The Earthly Powers Bookshelf: Somerset and All the Maughams by Robin Maugham
Anthony Burgess’s Earthly Powers is a book made up of other books. The Earthly Powers Bookshelf charts that literary map, using as its base Burgess’s library at the International Anthony Burgess Foundation.
Anthony Burgess described the protagonist of Earthly Powers as ‘an aging homosexual writer based on William Somerset Maugham’.
The source of this inspiration is not solely Maugham’s own writing, but the strange biography written by his nephew, Robin, which Burgess read on publication in 1966. Throughout this post, I will refer to ‘Somerset’ and ‘Robin’, to avoid a confusion of Maughams.
Somerset and All the Maughams aims to chart the Maugham family history back to the late 1700s, but it inevitably focusses on ‘Uncle Willie’, the relation with whom Robin spent the most time, who was also the most famous member of the family.
There are details of Somerset’s biography which Burgess turned into the facts of Toomey’s life: a French mother and an English father; an early career writing for the stage; time spent in Malaya; and his success as a writer of novels and short stories. These details were well known, but what Somerset and All the Maughams brings is a personal view of Somerset, his private attitudes, and his personality. These aspects influenced Burgess in the creation of Toomey more than the mere facts of biography.
Somerset was fiercely private and few details of his life were made public when he was alive. Robin’s book, originally published the year after Somerset died in 1966, revealed that he was gay, and detailed his relationships, particularly with his secretaries, Gerald Haxton and Alan Searle.
Somerset’s later years are of particular interest to the reader of Earthly Powers. Robin describes the scene of his uncle’s final years:
At ninety Willie led a quiet but comfortable life at the Villa Mauresque. He had six servants and four gardeners. He was looked after by Alan Searle, who had been with him constantly since the end of the [1939-1945] war.
When we are first introduced to Toomey, he is in his palatial Mediterranean villa, accompanied by his secretary (or ‘catamite’, as he refers to him in the novel’s famous opening line), Geoffrey. This relationship, and Geoffrey’s character, seems to have been influenced by Somerset’s relationship with Haxton (and, to a lesser extent, Searle).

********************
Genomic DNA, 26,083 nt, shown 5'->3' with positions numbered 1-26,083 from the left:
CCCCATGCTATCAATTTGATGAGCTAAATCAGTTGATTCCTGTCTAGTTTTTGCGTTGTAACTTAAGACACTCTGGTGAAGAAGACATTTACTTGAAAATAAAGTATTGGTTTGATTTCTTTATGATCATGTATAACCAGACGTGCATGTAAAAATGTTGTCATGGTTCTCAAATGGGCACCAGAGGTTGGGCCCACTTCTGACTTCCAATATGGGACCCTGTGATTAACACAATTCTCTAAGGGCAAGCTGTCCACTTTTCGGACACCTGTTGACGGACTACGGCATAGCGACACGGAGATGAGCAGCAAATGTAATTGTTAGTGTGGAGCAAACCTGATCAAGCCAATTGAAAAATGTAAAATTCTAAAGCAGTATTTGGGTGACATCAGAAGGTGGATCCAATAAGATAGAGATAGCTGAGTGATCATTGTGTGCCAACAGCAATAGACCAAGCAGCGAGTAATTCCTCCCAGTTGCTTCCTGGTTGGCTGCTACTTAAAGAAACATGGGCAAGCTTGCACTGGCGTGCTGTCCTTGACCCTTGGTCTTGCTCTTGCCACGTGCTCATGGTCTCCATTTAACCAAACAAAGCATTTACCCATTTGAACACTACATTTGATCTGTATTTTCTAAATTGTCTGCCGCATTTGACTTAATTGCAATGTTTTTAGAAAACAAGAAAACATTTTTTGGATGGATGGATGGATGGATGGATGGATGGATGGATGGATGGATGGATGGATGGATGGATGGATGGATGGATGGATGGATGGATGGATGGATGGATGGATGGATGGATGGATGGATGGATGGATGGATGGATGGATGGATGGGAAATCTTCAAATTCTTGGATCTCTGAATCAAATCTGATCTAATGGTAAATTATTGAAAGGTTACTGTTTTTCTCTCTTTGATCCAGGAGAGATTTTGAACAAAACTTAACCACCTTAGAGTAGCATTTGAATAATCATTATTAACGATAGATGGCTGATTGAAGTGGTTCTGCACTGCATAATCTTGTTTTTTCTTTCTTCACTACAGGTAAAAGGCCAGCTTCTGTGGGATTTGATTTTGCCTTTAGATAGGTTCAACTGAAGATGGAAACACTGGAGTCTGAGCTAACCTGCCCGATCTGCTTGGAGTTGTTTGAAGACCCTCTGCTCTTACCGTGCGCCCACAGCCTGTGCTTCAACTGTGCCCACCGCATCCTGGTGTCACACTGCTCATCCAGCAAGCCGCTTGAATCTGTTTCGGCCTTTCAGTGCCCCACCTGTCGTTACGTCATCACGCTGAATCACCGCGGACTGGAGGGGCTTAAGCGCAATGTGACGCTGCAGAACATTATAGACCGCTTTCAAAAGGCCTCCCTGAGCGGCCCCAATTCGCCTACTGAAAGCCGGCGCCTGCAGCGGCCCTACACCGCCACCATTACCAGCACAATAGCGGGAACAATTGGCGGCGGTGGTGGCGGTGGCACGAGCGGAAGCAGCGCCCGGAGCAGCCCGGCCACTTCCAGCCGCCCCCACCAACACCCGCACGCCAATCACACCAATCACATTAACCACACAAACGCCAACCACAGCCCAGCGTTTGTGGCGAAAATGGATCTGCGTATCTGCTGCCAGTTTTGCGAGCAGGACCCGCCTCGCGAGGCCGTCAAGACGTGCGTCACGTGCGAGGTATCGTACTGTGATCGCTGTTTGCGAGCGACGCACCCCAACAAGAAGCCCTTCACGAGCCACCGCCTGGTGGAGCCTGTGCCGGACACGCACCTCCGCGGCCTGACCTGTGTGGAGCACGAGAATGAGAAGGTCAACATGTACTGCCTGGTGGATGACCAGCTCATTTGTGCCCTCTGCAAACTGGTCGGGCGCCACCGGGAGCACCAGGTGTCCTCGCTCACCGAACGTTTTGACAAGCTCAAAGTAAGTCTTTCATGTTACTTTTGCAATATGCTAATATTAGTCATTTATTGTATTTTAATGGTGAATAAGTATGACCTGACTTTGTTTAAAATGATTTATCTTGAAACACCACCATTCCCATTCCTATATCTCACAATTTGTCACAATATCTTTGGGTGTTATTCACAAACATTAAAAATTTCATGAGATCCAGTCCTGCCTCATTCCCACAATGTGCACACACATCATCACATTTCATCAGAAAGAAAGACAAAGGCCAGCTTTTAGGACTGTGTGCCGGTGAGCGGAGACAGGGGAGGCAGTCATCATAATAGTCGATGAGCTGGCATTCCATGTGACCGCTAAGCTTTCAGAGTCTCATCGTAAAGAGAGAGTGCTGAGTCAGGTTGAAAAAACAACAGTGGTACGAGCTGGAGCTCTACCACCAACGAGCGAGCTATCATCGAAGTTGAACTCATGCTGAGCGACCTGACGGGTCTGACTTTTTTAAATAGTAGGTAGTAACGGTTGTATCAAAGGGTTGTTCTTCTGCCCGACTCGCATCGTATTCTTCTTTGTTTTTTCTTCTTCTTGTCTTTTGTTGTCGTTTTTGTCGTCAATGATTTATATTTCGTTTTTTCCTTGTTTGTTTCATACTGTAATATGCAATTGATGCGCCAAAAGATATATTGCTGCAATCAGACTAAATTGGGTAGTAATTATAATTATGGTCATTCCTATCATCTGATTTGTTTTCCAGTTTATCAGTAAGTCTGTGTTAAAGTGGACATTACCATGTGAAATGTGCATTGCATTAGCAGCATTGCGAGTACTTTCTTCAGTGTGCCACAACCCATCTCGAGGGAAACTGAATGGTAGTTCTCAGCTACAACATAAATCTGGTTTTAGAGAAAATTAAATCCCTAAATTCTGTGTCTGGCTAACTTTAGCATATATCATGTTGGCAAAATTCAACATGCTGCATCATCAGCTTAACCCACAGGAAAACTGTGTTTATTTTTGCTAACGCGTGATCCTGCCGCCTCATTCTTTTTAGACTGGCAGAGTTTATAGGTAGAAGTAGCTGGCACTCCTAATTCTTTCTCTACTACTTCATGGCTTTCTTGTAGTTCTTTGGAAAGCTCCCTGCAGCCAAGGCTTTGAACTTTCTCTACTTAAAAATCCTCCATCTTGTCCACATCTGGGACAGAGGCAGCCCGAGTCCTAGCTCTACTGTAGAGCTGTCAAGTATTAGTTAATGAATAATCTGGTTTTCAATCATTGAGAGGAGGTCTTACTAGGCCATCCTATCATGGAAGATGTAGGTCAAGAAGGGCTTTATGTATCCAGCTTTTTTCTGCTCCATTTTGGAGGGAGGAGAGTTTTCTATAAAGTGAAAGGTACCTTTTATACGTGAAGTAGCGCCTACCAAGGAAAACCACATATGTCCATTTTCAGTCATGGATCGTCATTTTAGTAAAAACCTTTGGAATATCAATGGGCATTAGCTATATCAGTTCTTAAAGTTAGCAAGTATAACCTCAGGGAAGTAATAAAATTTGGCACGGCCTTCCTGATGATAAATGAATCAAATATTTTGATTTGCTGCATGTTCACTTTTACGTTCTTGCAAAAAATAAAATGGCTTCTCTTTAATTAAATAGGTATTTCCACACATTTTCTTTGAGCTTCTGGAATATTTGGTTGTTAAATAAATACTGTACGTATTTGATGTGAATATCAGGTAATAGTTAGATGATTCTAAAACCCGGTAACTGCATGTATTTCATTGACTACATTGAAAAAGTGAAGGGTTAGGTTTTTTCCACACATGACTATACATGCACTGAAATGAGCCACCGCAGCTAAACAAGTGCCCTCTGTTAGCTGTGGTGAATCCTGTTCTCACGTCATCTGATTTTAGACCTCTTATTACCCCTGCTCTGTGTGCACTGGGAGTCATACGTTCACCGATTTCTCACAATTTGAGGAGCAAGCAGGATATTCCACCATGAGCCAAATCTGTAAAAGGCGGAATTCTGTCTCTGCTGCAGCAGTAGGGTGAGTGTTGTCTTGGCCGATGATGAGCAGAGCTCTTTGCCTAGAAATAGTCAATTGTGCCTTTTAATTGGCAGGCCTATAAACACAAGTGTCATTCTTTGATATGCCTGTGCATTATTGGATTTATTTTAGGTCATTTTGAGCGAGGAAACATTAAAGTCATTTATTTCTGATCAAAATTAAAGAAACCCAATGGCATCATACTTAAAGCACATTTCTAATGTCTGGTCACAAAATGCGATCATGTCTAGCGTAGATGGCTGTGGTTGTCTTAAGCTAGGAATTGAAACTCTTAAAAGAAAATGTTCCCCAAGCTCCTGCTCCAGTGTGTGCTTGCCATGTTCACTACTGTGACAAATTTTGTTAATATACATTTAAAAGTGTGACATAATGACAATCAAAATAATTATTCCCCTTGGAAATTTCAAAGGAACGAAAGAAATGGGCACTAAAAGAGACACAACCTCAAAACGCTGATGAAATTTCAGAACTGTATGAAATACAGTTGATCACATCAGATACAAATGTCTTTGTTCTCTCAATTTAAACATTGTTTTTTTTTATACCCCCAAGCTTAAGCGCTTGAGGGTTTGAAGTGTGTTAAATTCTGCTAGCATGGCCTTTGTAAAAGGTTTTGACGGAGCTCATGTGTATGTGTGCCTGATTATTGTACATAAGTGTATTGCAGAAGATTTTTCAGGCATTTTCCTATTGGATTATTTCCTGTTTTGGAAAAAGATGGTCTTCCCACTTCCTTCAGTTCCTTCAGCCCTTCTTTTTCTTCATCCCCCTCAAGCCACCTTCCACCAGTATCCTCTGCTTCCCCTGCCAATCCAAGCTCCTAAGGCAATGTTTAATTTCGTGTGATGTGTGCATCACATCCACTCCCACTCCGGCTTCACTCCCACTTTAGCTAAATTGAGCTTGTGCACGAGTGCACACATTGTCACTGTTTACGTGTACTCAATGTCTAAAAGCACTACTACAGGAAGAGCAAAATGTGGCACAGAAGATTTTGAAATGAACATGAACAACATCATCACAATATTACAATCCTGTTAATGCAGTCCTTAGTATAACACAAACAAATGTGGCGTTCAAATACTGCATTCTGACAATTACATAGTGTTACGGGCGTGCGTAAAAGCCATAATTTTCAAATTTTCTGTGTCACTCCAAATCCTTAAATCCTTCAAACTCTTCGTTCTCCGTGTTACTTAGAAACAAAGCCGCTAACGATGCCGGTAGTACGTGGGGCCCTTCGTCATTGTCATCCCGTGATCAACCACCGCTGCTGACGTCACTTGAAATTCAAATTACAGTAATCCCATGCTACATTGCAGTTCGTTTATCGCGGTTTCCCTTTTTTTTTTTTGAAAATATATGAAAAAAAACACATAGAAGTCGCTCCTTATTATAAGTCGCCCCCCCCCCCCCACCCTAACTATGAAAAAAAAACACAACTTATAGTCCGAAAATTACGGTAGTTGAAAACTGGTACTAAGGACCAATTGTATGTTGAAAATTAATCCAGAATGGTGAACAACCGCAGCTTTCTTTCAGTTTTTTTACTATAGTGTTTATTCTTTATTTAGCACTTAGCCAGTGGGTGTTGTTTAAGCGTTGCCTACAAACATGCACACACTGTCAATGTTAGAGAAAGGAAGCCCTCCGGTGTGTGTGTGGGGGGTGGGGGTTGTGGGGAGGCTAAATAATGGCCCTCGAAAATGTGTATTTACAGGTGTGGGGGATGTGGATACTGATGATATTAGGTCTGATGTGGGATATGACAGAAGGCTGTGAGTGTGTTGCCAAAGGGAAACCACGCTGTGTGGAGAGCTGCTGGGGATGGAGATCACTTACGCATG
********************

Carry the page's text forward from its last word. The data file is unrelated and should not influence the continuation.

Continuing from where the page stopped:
Geoffrey is described as enthusiastic and bright when Toomey first meets him in California, but he turns out to be volatile and drunken, bad tempered and, it is suggested, a sexual predator whose behaviour has forced Toomey’s relocation from Tangier to Malta. Robin describes Haxton in similar terms:
He was an energetic, pleasing young man when they first met. From the days when he had been a schoolboy he had grown used to being admired. He was already a bit spoilt. He had begun to drink heavily and he became wild and violent in his cups. His reputation was notorious and his behaviour was reckless. In the winter of 1915 when Gerald was in London he was arrested on a charge of gross indecency.
The conversations Somerset had with Robin about his sexuality are reported in the book, and these add something to our understanding of Toomey’s character. Toomey believes that his sexuality is part of his nature, given by God, and there is little he can do to reconcile his desire with the teachings of the Church. Somerset told Robin: ‘There’s no point in trying to change your essential nature […] One hasn’t a hope.’
Despite both Somerset and Toomey voicing similar concerns, they can both be seen to hide their true nature to the outside world. Somerset kept up the pretence of heterosexuality in his writing and in interviews. Toomey also feels that he cannot be open about his sexuality in public.
When he is called upon to defend The Well of Loneliness by Radclyffe Hall at its obscenity trial, he declines, stating that he could not admit to being gay ‘in the present state of public opinion.’
Despite these similarities, Somerset and Toomey diverge in important ways.
Toomey is charming, gregarious and, for the most part, interested in other people. Robin describes Somerset as bitter, tormented by remorse, and deeply misogynistic. He enjoyed accusing both friends and strangers of being poor, feeding visiting writers with hot onion soup, steak and kidney pudding, and chocolate soufflé under the scorching Mediterranean sun, accusing them of not having had ‘a square meal for weeks’. At the same time, he was mean with money, preferring to walk several blocks in a New York snow storm, rather than pay for a taxi.
Toomey cannot share these traits. He has to be an engaging narrator, and he has to be fun. The flashes of sarcasm or bitchiness he displays are not bitter, but conspiratorial and funny. Burgess seems to be aware that Somerset was not well liked by his peers: he was called ‘the lizard of Oz’ by Noel Coward; and Virginia Woolf said ‘he has the look of a dead man’. Burgess was reluctant to give Toomey the same characteristics.
Even so, the insights Burgess drew from Robin Maugham’s unsparing and revelatory biography of his uncle were vital in making Toomey such a richly textured character.
Pictured above: Cover detail from the Europa edition of Earthly Powers.
Throughout 2020, the Burgess Foundation has been celebrating the fortieth anniversary of Earthly Powers, of which this series is a part. Find out more about the Earthly Powers 40 project.